Pennsylvania K-12 students set for hemp curriculum at upcoming Farm Show

Pennsylvania K-12 students set for hemp curriculum at upcoming Farm Show

Pennsylvania’s K-12 students are gearing up for the virtual 2021 Pennsylvania Farm Show, which they will be attending between Jan. 9th and 16th. This year’s show involves daily Science, Technology, Engineering, and Mathematics (STEM) demonstrations and activities that the students can do at home, including a presentation that shows how plastics can be made from hemp.

These students will be learning, at a school-sanctioned event, about hemp as a sustainable material. This is big news in the hemp industry because it shows just how much attitudes toward hemp are changing.

“After being banned by federal law for more than 80 years, Pennsylvania’s budding hemp industry is ripe for innovation and holds tremendous promise for the future,” Shannon Powers, a spokesperson for the Pennsylvania Department of Agriculture, reportedly told Hemp Grower magazine. “Fiber varieties of hemp promise seemingly endless opportunities for sustainable building materials, bioplastic industrial components, fabrics, and a myriad of other environmentally friendly materials.”

Although some activities at the Pennsylvania Farm Show are aimed at kids, anyone can attend this public event. However, this year’s theme is ‘Cultivating Tomorrow’, which seems very appropriate for the student audience. The goal of this theme is reportedly to help kids understand where their food comes from and maybe even spark the inspiration for some students to go into agriculture or food production careers.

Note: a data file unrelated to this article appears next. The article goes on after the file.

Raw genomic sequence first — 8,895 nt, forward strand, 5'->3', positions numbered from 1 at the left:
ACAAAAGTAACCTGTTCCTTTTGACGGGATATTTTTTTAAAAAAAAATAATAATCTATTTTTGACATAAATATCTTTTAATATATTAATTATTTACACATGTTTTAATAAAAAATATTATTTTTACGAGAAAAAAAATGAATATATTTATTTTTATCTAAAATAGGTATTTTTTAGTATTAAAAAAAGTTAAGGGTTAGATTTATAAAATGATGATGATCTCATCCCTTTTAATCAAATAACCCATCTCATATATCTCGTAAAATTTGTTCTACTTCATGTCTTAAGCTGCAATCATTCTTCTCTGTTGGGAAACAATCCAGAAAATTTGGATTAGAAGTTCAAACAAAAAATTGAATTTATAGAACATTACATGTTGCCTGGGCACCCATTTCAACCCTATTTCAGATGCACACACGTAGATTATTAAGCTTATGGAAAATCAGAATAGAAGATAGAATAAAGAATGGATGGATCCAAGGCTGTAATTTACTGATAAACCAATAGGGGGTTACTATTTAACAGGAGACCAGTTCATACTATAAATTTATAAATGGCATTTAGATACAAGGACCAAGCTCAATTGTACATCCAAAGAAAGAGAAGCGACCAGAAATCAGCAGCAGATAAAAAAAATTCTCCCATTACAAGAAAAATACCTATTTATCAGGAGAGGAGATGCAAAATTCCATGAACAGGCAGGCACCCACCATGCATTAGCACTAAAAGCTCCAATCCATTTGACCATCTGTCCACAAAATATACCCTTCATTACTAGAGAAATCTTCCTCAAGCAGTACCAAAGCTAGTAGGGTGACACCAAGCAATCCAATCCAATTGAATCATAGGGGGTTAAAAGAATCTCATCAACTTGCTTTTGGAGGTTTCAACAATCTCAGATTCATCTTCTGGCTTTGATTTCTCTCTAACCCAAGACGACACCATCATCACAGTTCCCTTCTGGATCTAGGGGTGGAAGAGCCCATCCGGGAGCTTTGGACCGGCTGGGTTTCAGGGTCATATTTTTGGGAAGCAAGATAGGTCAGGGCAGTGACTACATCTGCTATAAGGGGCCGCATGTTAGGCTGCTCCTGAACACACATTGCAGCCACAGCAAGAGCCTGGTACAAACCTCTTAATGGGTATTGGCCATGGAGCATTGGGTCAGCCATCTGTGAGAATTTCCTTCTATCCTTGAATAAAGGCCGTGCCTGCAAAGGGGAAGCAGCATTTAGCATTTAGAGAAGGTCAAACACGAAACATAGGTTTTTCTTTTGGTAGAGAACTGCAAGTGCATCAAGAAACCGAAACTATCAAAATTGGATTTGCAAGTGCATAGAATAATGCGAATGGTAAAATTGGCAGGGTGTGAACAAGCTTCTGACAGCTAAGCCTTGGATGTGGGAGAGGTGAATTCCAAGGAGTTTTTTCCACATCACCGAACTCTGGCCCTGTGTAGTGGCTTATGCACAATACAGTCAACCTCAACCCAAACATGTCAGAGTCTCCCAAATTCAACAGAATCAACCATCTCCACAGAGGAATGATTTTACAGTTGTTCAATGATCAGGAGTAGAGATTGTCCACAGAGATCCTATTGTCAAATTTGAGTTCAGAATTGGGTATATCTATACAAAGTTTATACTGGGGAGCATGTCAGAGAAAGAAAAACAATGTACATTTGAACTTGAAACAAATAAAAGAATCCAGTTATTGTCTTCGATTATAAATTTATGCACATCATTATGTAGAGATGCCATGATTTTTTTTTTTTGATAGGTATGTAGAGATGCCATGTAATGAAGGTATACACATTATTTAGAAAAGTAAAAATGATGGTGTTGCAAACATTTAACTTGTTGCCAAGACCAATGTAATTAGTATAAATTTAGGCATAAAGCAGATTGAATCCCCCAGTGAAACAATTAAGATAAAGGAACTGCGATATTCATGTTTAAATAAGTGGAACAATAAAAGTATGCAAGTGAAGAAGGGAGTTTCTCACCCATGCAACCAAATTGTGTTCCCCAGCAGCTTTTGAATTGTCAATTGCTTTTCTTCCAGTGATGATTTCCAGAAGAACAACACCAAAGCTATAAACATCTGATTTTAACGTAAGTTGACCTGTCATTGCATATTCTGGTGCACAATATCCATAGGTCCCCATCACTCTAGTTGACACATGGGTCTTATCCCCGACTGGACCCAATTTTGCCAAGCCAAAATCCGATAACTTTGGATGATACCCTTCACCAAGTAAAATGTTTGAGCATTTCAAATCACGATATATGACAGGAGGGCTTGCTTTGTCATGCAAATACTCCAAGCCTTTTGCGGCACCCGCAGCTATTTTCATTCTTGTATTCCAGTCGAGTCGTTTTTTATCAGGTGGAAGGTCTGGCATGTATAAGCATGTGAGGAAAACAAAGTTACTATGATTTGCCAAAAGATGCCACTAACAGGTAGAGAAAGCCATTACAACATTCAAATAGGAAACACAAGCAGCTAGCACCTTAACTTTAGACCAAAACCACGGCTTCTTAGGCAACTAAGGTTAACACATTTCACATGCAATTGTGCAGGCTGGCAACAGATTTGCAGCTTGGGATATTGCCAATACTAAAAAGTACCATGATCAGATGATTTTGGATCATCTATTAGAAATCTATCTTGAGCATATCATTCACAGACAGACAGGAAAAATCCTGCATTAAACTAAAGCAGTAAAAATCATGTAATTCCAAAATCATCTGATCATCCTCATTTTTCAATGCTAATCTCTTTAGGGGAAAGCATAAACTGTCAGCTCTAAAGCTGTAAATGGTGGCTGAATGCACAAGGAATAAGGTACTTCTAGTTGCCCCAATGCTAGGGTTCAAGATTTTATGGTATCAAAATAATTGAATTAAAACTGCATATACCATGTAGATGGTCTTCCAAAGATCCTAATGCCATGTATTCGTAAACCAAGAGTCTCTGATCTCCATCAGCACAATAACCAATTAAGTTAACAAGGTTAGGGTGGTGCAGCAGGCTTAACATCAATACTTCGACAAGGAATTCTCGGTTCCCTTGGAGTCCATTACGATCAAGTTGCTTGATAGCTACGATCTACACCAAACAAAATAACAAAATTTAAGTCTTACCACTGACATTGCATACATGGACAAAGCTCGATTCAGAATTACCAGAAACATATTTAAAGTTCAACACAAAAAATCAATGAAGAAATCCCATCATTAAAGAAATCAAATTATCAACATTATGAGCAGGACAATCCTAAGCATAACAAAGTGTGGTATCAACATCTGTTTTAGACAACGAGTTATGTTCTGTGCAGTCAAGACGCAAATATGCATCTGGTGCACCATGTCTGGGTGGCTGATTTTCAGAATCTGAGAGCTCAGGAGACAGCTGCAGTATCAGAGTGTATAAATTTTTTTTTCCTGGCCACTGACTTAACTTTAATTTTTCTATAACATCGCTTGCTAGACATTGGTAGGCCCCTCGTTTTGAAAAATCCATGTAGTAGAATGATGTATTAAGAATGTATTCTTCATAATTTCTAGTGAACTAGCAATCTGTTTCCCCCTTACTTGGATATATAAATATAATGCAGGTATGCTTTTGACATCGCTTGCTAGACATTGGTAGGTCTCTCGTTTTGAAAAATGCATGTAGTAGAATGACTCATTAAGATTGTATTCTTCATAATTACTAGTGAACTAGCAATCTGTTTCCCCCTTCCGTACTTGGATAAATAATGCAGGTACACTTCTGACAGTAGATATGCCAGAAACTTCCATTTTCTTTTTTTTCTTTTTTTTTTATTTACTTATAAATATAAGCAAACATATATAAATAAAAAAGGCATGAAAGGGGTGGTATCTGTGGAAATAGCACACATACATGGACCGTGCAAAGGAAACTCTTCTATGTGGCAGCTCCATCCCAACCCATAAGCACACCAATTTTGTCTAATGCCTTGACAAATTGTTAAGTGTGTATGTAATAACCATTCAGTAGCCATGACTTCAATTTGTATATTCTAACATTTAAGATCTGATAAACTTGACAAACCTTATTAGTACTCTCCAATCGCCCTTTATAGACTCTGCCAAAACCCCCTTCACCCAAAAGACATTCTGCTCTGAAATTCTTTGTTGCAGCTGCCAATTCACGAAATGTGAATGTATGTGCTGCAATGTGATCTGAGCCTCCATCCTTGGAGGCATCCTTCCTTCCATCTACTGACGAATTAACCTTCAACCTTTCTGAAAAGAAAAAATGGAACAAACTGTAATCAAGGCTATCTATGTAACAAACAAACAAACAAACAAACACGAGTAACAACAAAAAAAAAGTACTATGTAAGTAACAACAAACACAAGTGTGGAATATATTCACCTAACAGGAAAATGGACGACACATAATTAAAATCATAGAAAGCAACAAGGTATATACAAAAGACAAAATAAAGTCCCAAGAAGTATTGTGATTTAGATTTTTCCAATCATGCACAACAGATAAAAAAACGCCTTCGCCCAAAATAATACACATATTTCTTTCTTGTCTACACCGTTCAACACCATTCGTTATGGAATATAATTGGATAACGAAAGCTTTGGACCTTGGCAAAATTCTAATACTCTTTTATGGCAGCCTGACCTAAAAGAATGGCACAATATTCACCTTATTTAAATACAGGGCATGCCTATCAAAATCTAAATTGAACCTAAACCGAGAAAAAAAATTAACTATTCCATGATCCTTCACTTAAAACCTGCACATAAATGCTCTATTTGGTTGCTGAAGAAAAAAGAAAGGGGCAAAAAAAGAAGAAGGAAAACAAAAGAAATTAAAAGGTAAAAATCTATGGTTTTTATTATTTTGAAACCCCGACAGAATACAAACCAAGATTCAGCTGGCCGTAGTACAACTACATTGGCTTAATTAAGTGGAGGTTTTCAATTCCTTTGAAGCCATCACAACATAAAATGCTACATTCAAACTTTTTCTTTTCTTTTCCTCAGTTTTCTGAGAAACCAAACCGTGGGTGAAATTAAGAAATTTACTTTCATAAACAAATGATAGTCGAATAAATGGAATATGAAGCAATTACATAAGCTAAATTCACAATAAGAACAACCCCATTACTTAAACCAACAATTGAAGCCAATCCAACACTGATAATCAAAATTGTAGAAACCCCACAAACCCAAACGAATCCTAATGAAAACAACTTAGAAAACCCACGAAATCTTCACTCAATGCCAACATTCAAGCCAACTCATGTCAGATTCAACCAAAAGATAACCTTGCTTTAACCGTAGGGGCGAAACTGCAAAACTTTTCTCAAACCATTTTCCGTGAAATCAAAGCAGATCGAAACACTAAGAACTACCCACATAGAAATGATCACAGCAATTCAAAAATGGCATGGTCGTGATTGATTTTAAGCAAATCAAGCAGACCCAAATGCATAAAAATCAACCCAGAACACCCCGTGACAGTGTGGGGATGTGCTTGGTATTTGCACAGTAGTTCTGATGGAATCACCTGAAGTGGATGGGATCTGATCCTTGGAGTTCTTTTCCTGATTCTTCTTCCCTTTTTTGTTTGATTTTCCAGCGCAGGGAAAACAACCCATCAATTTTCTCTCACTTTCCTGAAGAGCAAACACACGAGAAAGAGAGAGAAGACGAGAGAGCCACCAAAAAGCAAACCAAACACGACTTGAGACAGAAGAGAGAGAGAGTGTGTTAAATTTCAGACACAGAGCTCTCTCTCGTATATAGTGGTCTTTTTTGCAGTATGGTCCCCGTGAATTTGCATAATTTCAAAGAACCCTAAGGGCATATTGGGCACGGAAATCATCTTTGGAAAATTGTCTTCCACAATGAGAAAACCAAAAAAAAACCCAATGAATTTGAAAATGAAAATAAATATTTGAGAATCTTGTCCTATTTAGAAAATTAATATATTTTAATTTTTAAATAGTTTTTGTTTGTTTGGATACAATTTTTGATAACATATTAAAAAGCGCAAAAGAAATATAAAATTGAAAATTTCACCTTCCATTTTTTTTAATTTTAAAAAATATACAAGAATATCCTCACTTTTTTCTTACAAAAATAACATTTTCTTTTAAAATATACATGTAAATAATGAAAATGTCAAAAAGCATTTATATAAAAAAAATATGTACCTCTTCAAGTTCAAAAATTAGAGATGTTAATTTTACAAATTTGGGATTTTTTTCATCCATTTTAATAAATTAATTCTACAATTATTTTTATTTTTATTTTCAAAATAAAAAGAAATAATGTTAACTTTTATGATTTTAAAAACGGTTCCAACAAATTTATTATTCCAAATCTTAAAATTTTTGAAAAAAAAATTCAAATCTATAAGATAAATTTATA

“There are a wide range of career options in STEM fields across Pennsylvania, and agriculture offers an avenue to many of those opportunities,” Acting Education Secretary Noe Ortega said in a press release. “The virtual panels and interactive sessions will provide a variety of educational experiences for learners of all ages — and will also serve as an opportunity to gain a new or restored appreciation for the many ways our agriculture industry benefits the commonwealth.”

During the show, younger students can explore a variety of agriculture-based topics by visiting virtual stations. Older students and adults can spend the show attending a variety of live webinars. A press release written by the state’s Department of Agriculture and Department of Education urges teachers to incorporate the Farm Show into their classroom curriculum and even suggests ways to do so.

Topics for the live webinars will include solar energy, food security, pest control, emerging markets, sustainability, biosecurity, and more. Virtual stations will cover raising livestock, organic agriculture, apple production, and plastic recycling, among others. Hands-on activities include water filtration, growing plants from food scraps, tie dying with plants, home hydroponics and others.

The STEM session set to highlight hemp-based bioplastics is scheduled for Jan. 12, but this is not the only place hemp topics appear on the schedule. On Jan. 11, a panel of Pennsylvania Hemp Steering Committee members will explain their vision for the future of the state’s hemp industry. On Jan. 13, a panel will discuss what the state has done so far to build the hemp industry. This event is designed as “A Year in Review for Pennsylvania’s First Farm Bill.”

“Every year, the PA Farm Show offers learning experiences and exposure to a growing field with real-world, rewarding opportunities,” Agriculture Secretary Russell Redding said in a press release. “Wherever you are on your career path — whether you’re looking for hands-on learning, career inspiration , or you just want to know more about your food and the challenges facing those who produce it — the 2021 virtual Farm Show will offer opportunities to learn and engage with agriculture and the science, technology, [and] engineering driving it.”